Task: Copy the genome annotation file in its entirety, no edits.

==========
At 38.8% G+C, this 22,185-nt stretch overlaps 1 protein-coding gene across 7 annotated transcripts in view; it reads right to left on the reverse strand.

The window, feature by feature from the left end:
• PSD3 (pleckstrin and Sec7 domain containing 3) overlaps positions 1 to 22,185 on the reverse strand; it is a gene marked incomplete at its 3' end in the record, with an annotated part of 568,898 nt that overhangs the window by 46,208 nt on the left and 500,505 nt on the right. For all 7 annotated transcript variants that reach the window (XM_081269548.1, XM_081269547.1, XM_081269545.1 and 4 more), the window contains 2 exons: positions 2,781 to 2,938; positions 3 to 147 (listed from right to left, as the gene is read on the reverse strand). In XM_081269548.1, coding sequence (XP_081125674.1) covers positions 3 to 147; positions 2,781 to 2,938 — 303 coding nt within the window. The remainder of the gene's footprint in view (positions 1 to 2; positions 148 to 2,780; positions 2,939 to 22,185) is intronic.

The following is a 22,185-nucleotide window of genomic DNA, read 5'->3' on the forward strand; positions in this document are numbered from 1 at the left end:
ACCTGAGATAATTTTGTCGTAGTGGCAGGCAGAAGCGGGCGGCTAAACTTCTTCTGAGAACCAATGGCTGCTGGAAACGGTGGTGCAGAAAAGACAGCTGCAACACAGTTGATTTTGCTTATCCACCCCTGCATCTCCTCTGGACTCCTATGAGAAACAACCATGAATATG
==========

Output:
At 38.8% G+C, this 22,185-nt stretch overlaps 1 protein-coding gene across 7 annotated transcripts in view; it reads right to left on the reverse strand.

The window, feature by feature from the left end:
• PSD3 (pleckstrin and Sec7 domain containing 3) overlaps positions 1 to 22,185 on the reverse strand; it is a gene marked incomplete at its 3' end in the record, with an annotated part of 568,898 nt that overhangs the window by 46,208 nt on the left and 500,505 nt on the right. For all 7 annotated transcript variants that reach the window (XM_081269548.1, XM_081269547.1, XM_081269545.1 and 4 more), the window contains 2 exons: positions 2,781 to 2,938; positions 3 to 147 (listed from right to left, as the gene is read on the reverse strand). In XM_081269548.1, coding sequence (XP_081125674.1) covers positions 3 to 147; positions 2,781 to 2,938 — 303 coding nt within the window. The remainder of the gene's footprint in view (positions 1 to 2; positions 148 to 2,780; positions 2,939 to 22,185) is intronic.

The following is a 22,185-nucleotide window of genomic DNA, read 5'->3' on the forward strand; positions in this document are numbered from 1 at the left end:
ACCTGAGATAATTTTGTCGTAGTGGCAGGCAGAAGCGGGCGGCTAAACTTCTTCTGAGAACCAATGGCTGCTGGAAACGGTGGTGCAGAAAAGACAGCTGCAACACAGTTGATTTTGCTTATCCACCCCTGCATCTCCTCTGGACTCCTATGAGAAACAACCATGAATATG